Ontario seniors receive achievement awards
A conservationist who works year-round to protect the iconic monarch butterfly species and a former nurse who has dedicated her retirement to raising awareness of sickle-cell disease are among a group of seniors who have been recognized by the province.
The Province of Ontario recently awarded 15 outstanding seniors with the Senior Achievement Award for their significant contributions to their communities and to the province.
The Senior Achievement Award is the highest provincial honour for people aged 65 and older and is presented each year by the Lieutenant Governor.
The awards have been given out to remarkable seniors since 1986.
“These 15 individuals serve as role models and examples of what is possible when we commit to making a positive difference in our communities,” says The Honourable Elizabeth Dowdeswell, Lieutenant Governor of Ontario. “On behalf of all Ontarians, I am proud to recognize their tremendous achievements and to offer my sincerest congratulations to all.”
According to the province, the number of seniors living in Ontario is expected to increase to more than 25 per cent of the total population within the next 25 years.
“Congratulations to the amazing recipients of this year’s Ontario Senior Achievement Awards. Their hard work and dedication are a testament to the fact that, no matter our age, we all have the potential to make our world a better place. Their talent, widsom and compassion make them an inspiration to Ontarians of all ages,” says Dipika Damerla, minister of Seniors Affairs.
Meet the recipients
Reatta Fransky of Bancroft is a dedicated volunteer at her local hospital and church. She is part of a support worker program providing palliative care to patients in their homes. Reatta also raises money for a number of healthcare-related charities.
Mardan Singh Grewal of Brampton helps seniors remain active and healthy. He organizes exercise programs for seniors, such as yoga and jogging groups. He also arranges lectures and educational workshops on topics like health, personal fitness, and seniors’ rights.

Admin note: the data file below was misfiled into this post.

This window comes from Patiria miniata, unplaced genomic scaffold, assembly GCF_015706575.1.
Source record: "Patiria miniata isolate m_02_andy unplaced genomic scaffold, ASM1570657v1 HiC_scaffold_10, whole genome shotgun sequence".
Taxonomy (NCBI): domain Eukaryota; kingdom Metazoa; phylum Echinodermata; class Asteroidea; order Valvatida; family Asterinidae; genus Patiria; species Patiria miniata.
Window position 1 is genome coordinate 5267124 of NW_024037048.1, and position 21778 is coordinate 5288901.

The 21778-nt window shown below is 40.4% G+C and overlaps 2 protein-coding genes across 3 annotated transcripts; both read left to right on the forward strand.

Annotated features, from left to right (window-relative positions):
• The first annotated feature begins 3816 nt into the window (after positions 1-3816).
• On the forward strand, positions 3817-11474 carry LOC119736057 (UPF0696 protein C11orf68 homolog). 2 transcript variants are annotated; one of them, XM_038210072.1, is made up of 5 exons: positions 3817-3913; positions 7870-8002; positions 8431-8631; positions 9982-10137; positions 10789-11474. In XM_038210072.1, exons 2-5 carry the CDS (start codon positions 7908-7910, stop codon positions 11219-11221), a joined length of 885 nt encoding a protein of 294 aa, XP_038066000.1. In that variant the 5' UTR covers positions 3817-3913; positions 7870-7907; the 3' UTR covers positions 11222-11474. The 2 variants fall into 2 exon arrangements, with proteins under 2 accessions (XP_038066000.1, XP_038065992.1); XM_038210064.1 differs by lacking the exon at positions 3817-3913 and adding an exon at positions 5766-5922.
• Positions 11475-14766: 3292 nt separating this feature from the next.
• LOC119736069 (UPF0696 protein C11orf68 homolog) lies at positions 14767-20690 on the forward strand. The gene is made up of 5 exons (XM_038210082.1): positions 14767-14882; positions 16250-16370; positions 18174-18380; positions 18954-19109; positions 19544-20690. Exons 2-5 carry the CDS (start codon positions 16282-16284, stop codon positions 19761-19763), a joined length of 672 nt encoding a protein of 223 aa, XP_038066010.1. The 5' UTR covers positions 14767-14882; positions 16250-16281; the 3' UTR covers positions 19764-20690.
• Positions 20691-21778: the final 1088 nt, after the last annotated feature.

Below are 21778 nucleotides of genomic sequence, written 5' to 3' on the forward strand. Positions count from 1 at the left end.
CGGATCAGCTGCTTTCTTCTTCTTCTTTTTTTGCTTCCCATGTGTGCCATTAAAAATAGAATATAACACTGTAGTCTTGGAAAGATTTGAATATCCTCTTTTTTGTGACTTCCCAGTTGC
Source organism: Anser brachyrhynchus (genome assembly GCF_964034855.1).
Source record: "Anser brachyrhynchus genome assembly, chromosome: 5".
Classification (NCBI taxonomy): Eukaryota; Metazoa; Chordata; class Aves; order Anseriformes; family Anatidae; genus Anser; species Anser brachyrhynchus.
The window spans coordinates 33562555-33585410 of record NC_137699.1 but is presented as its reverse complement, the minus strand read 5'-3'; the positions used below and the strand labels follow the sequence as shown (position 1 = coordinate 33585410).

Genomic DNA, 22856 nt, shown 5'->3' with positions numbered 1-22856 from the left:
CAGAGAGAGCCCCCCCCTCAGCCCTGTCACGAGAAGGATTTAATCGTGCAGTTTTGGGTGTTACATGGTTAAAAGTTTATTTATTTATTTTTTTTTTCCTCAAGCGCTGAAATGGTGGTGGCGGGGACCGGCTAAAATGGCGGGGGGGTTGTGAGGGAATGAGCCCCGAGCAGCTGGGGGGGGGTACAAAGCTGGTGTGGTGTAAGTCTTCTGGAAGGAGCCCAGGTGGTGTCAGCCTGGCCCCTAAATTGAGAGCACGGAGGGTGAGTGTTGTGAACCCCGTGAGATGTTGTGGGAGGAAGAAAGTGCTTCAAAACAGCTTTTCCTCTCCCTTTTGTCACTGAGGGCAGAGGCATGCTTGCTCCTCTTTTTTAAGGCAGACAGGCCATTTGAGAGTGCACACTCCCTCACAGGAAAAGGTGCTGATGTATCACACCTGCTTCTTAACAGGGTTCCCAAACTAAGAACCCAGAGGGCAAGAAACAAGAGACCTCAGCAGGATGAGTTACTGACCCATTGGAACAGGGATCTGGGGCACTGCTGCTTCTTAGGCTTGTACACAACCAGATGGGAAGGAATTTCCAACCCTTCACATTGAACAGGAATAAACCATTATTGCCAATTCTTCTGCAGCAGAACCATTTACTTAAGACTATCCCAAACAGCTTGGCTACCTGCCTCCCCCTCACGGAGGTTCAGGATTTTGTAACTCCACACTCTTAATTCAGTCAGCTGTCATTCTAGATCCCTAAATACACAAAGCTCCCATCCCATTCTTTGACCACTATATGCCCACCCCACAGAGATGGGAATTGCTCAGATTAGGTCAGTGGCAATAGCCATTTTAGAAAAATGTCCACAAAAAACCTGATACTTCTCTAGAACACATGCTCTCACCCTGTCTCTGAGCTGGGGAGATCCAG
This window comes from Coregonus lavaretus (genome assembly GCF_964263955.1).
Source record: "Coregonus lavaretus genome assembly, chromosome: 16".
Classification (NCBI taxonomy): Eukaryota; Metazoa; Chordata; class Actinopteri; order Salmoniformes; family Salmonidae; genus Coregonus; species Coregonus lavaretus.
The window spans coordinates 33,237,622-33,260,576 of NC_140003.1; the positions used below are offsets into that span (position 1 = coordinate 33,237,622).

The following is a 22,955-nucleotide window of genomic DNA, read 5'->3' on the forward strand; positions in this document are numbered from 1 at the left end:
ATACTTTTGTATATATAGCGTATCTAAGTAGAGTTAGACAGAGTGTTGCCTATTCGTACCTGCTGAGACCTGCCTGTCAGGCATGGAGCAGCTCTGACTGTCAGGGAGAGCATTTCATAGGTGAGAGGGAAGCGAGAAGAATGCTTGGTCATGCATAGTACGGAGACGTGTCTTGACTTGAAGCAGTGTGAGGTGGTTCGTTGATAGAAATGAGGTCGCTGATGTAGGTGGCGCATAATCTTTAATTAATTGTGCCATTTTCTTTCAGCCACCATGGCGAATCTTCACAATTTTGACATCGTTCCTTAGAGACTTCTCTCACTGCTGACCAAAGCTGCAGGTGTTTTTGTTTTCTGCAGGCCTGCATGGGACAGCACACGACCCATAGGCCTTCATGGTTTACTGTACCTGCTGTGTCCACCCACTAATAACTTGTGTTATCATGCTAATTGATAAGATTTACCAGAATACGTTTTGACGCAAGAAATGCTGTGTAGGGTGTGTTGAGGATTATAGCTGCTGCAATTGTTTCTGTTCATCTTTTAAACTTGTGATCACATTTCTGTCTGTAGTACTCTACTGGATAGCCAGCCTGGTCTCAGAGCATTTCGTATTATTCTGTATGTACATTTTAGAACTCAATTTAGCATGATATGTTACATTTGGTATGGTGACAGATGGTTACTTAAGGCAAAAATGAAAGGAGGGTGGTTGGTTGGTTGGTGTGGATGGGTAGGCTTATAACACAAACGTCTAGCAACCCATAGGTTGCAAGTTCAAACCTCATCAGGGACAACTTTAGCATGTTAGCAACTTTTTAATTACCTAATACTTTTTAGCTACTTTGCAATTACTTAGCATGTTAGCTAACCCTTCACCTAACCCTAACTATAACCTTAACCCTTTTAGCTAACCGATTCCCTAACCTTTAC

Barbara Hughes of Uxbridge volunteers her musical talent to bring joy to people in her community. She regularly plays accordion for long-term care home residents, taking requests and playing their favorite tunes. She is also Branch Secretary and Bursary Chair at her local branch of the Royal Canadian Legion.
Lillie Johnson of Toronto founded the Sickle Cell Association of Ontario and has spent her retirement raising awareness of this genetic disease. Her efforts paid off in 2006, when the province made it mandatory to screen all babies born in Ontario for sickle-cell disease. Recently, Lillie has become an advocate for reform in Ontario’s long-term care system.
David Kent of Mississauga is an educator and advocate for the rights of seniors and long-term care residents. He facilitates several student programs to de-stigmatize the perception of long term care homes, teaches his fellow residents Canadian History, and upholds their rights as Vice-President of the Ontario Association of Residents’ Councils. He has spoken at conferences in Ontario and the United States on the importance of aging with dignity and respect.
Barbara Kipp of Owen Sound has volunteered her acting talent to raise awareness of elder abuse. Her theatre troupe has presented interactive plays on elder abuse for legal, medical, and social work organizations. Barbara has also taught fitness-related skills to seniors.